Dalwhinnie Distillery

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General
Pronunciation dal’winnie Pronunciation
Translation Meeting Place
Region Highlands
Distiller James Buchanan & Co. Ltd.
Owner United Distillers & Vintners (UDV) (Diageo plc)
Address Dalwhinnie
Inverness-shire
PH19 1AB
Scotland
Telephone +44 (0)1540 - 67 22 19
+44 (0)1540 - 67 22 28 (Fax)
LatLong 56° 56’ 22.7” N   04° 14’ 20.1” W
Altitude 352 m
Grid Reference NN638853
Website www.discovering-distilleries.com
www.malts.com
E-mail jackie.robertson@diageo.com
Open to public January - Easter : mo - fr 11:00 - 14:00 (tours at 11:15, 12:15 and 13.15)
Easter - May : mo - fr 09:30 - 17:00
June : mo - sa 09:30 - 17:00
July - August : mo - sa 09:30 - 17:00, su 12:30 - 16:00
September : mo - sa 09:30 - 17:00
October : mo - sa 11:00 - 16:00
November - December : mo - fr 11:00 - 14:00 (tours at 11:15, 12:15 and 13:15)
Closed between Christmas and New Year
Last Tour : 1 hour before closing time
Children under the age of 8 years old are welcome but are not permitted on the distillery tour
Admission chargedSource : Discovering Distilleries 2008 leaflet
Remarks
The distillery is Station 0582 of the Meteorological Office, and a daily reading of the temperatures and prevailing weather conditions, is taken by a team of volunteers

History
1897-98
Built by the Strathspey Distillery Co. Ltd. for £10,000, and named Strathspey Distillery. Subscribers are John Grant, a solicitor and sheriff clerk depute for Inverness-shire, Alex Mackenzie, who designed the distillery, was an architect and burgh surveyor, George Sellar, a grocer and draper, and others. The site was chosen for its water supply from Lochan-Doire-Uaine and peat from the surrounding moors
1898-Feb
Production starts. There were financial problems after a few months
1898-Nov
John Somerville & Co. and A.P. Blyth & Sons take over. The name is changed to Dalwhinnie. Charles Doig is called in to make some improvements
c.1900
Sold to the Dalwhinnie Distillery Co., owned by A.P. Blyth, managing director of a distillery company in Leith. He changed the name to Dalwhinnie, and called in a celebrated distillery architect of the time, Charles Doig of Elgin, to improve the building and plant
1905-Feb
A.P. Blyth & Son owned Dalwhinnie Distillery Co. assets were purchased at auction for £1,250 by Cook & Bernheimer, New York and Baltimore, and assigned by them to their subsidiary James Munro & Son Ltd. This is the first time a Scottish distillery is taken over by a foreign company that led to fears of a US takeover of the industry, but other Scotch whisky traders saw it as the first opportunity to promote sales in the North American market. The new owners proudly flew the Stars and Stripes above their warehouses in Leith where they blended "Scotch whiskies to suit the American palate"
1920
Following the decision in 1919 to introduce prohibition in the US, the distillery was sold to Macdonald Greenlees & Williams Ltd. of Leith, headed by Sir James Calder, who maintained the company name (1919 mentioned as well)
1926
Macdonald Greenlees & Williams Ltd. of Leith is acquired by the Distillers Company Ltd. (DCL), which licensed it to James Buchanan & Co.
....
Transferred to J. & G. Stewart Ltd.
1930
Transferred to Scottish Malt Distillers Ltd. (SMD)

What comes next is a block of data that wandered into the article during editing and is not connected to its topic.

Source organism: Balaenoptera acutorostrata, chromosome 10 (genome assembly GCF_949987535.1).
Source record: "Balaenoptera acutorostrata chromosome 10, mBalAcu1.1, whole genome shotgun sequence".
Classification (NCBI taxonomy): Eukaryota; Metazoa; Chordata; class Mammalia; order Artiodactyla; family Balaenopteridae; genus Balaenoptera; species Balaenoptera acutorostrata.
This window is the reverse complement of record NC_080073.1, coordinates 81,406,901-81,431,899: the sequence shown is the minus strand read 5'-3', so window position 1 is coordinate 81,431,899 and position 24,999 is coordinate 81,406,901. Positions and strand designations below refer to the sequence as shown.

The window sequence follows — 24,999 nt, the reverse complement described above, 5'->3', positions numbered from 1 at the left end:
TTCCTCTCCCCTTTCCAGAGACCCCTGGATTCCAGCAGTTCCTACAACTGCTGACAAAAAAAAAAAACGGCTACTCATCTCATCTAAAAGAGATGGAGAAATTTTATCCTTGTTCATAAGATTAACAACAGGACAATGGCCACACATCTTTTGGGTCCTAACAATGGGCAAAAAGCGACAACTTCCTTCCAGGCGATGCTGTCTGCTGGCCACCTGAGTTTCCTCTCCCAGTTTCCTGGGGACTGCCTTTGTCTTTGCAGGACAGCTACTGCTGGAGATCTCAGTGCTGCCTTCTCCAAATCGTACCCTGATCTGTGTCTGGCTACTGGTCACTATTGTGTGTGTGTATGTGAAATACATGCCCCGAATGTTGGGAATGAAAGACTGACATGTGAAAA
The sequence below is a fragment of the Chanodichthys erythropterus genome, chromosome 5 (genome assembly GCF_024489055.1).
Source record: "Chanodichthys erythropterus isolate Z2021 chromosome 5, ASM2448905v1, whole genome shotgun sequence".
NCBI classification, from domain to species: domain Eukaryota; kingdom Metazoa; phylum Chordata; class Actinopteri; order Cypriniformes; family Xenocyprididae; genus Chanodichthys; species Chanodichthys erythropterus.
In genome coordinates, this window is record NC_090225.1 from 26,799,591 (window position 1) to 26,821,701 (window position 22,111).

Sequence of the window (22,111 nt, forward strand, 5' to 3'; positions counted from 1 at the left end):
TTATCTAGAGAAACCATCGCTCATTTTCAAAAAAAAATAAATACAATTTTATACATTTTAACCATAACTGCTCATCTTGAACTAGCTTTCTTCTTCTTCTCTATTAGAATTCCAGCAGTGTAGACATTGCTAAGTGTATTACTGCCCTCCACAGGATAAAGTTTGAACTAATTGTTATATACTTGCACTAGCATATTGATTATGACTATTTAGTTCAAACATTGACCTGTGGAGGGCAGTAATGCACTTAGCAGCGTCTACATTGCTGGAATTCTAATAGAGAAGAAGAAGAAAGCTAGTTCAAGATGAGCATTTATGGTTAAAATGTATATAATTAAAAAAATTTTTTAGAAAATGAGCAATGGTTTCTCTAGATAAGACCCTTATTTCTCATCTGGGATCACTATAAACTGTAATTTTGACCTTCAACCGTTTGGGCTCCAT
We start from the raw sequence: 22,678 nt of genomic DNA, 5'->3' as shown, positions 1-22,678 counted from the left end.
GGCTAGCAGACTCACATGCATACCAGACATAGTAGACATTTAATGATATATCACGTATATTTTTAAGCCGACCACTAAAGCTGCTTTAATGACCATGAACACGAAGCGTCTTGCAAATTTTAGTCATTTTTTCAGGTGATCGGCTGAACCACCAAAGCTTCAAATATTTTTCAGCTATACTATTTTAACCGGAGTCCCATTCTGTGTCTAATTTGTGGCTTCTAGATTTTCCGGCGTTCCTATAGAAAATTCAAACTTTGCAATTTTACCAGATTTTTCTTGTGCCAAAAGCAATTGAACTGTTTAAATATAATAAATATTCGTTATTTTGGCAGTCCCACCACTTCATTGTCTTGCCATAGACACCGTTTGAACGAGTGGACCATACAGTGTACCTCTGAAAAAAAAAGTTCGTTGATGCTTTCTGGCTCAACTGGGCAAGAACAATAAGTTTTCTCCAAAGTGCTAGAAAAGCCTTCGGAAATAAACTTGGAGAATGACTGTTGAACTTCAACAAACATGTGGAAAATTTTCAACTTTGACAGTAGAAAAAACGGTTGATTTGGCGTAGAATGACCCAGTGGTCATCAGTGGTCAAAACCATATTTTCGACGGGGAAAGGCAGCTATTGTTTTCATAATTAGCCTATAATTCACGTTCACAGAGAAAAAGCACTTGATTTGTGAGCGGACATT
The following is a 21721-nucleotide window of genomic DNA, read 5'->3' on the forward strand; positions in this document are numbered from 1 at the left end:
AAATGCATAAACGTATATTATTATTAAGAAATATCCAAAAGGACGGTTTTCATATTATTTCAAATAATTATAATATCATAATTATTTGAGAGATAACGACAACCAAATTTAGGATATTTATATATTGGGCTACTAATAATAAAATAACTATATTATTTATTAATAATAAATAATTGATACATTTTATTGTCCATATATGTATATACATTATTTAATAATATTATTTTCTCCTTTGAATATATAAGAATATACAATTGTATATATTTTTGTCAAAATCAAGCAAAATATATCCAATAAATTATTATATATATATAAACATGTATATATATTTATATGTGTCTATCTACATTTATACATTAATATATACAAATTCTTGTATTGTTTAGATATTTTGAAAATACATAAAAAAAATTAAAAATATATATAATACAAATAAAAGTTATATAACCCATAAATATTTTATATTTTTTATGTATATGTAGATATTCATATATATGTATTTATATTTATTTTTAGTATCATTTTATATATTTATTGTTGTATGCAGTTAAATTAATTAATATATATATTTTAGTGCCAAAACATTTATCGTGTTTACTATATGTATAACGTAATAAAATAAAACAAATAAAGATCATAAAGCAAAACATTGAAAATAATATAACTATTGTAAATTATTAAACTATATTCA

early 1930s
The village of Dalwhinnie was still untouched by many of the conveniences of the 20th Century. There was no telephone and no electricity, the distillery was lit by parafin lamps and equipment was powered by steam engines
1934-Feb
Badly damaged by fire and closed
1938
Reopened. Two stills. Licensed to James Buchanan & Co. Ltd.
WWII
The distillery shuts down as a result of Government restrictions to conserve barley for food supplies
1961
Stills became steamheated
1968
Floor maltings ceased production
1979
The malt barns are converted to warehousing, and the private railway siding is closed by British Rail. A new stretch of the A9, built in the 1970’s, bypassed the village and the distillery
1986
Distillery is completely refurbished
1988-1989
United Distillers (UD) chose Dalwhinnie as a part of the Classic Malt Series and the Single Malt comes available more widely
1991
A visitor centre is built
1992
The distillery closes for a £3.2 million refurbishment. The visitor centre opens, the distillery is licensed to James Buchanan & Co.
1995-Mar
The distillery opens again

Technical Specifications
General Water Source
for production and cooling from the distillery burn named Allt an T’sluic, 6km away, and piped to the distillery. The water flows underground from Lochan an Doire-Uaine ("Loch of the green thicket")
  Annual Output
  Finished Spirit (phenols)
  Blending Roles
25% for single malt, rest for blending (Black & White and others of the firm)
Malt Malt Source
  Malt Type
  Malt Specification (phenols)
  Own Malting Floor
  Malt Storage
Mill
  Grist Storage
Mashing Mash Tun
  Mash Size
  First Water
  Second Water
  Third Water
  Fourth Water
Fermentation Washbacks 6 made of Larch
  Washback Charge
  Yeast
  Amount of Yeast
  Length of Fermentation
  Initial Fermentation Temp.
  Strength of Wash
Distillation Wash Stills 1
  Wash Still Built
  Wash Still Charge
  Heat Source steamheated
  Wash Still Height
  Lyne Arm
  Low Wines Run
  Low Wines Collection Range
  Spirit Stills
1
  Spirit Still Built
  Spirit Still Charge
  Strength of Spirit Still Charge
  Heat Source steamheated
  Spirit Still Height
  Lyne Arm
  Coolers wormtubs
  Foreshot Run
  Spirit Run
  Feints Run
  Spirit Cut
  Distilling Strength
Storage Storage Strength
  Average Spirit Yield
  Disposal of Pot Ale/Spent Lees
  Type of Casks bourbon
  Warehouses
  Vatting and Bottling Location



Sources used